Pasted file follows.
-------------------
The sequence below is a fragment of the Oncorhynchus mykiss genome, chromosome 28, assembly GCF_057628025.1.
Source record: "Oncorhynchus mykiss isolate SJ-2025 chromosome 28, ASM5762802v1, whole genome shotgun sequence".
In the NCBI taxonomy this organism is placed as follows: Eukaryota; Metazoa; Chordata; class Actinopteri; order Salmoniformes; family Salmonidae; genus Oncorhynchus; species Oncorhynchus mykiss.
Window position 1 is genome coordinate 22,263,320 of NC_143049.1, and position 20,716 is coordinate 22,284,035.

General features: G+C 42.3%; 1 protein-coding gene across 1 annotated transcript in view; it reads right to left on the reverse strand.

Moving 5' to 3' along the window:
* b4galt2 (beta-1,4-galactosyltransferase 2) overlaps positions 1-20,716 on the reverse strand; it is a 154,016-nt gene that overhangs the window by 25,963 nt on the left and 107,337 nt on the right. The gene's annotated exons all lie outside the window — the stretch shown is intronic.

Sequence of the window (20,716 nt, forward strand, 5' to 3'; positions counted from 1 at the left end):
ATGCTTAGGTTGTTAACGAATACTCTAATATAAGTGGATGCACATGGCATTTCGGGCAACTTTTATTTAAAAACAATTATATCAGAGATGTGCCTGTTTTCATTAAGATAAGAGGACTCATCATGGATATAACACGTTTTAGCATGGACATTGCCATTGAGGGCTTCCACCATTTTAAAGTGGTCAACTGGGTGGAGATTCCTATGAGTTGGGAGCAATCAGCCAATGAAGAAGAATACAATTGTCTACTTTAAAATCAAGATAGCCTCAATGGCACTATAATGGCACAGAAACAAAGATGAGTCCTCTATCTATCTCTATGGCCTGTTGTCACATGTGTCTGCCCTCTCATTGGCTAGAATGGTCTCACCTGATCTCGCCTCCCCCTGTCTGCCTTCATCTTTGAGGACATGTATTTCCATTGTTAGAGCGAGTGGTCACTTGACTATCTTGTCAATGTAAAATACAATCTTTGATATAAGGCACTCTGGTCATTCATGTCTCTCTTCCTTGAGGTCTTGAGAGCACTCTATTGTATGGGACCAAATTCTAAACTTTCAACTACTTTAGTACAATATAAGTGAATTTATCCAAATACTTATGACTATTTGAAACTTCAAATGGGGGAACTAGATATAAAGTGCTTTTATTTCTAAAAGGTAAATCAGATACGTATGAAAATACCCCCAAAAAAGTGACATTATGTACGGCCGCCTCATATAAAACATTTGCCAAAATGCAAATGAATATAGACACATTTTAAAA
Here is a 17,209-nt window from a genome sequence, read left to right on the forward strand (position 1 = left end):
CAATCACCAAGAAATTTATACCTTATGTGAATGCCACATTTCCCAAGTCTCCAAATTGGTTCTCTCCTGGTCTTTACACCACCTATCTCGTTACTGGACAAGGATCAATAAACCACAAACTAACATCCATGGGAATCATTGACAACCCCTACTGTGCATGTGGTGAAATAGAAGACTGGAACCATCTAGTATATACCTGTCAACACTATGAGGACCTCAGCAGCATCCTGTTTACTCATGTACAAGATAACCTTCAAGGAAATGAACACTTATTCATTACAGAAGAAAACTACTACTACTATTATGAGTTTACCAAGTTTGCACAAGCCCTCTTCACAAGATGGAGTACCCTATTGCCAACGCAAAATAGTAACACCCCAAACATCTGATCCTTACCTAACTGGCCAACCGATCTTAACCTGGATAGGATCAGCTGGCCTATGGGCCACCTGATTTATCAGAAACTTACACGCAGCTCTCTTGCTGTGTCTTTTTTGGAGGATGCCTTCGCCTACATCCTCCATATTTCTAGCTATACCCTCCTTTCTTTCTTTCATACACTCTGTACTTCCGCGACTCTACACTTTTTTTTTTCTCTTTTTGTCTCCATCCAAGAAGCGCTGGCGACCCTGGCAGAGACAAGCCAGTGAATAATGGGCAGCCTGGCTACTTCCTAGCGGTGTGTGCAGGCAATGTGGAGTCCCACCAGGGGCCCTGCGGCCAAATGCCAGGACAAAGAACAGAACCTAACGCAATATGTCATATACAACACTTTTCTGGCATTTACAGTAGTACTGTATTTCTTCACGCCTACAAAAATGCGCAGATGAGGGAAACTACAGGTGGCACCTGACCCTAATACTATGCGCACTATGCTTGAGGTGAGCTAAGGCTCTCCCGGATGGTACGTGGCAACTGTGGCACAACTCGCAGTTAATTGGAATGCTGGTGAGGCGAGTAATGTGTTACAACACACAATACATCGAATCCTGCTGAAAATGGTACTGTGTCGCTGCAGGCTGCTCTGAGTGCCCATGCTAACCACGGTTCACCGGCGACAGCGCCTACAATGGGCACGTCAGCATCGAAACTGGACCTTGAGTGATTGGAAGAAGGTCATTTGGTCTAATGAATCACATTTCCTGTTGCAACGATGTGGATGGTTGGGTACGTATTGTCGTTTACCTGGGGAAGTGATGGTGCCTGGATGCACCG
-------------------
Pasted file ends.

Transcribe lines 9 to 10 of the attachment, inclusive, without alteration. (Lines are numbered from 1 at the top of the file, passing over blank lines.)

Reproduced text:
ATGCTTAGGTTGTTAACGAATACTCTAATATAAGTGGATGCACATGGCATTTCGGGCAACTTTTATTTAAAAACAATTATATCAGAGATGTGCCTGTTTTCATTAAGATAAGAGGACTCATCATGGATATAACACGTTTTAGCATGGACATTGCCATTGAGGGCTTCCACCATTTTAAAGTGGTCAACTGGGTGGAGATTCCTATGAGTTGGGAGCAATCAGCCAATGAAGAAGAATACAATTGTCTACTTTAAAATCAAGATAGCCTCAATGGCACTATAATGGCACAGAAACAAAGATGAGTCCTCTATCTATCTCTATGGCCTGTTGTCACATGTGTCTGCCCTCTCATTGGCTAGAATGGTCTCACCTGATCTCGCCTCCCCCTGTCTGCCTTCATCTTTGAGGACATGTATTTCCATTGTTAGAGCGAGTGGTCACTTGACTATCTTGTCAATGTAAAATACAATCTTTGATATAAGGCACTCTGGTCATTCATGTCTCTCTTCCTTGAGGTCTTGAGAGCACTCTATTGTATGGGACCAAATTCTAAACTTTCAACTACTTTAGTACAATATAAGTGAATTTATCCAAATACTTATGACTATTTGAAACTTCAAATGGGGGAACTAGATATAAAGTGCTTTTATTTCTAAAAGGTAAATCAGATACGTATGAAAATACCCCCAAAAAAGTGACATTATGTACGGCCGCCTCATATAAAACATTTGCCAAAATGCAAATGAATATAGACACATTTTAAAA
Here is a 17,209-nt window from a genome sequence, read left to right on the forward strand (position 1 = left end):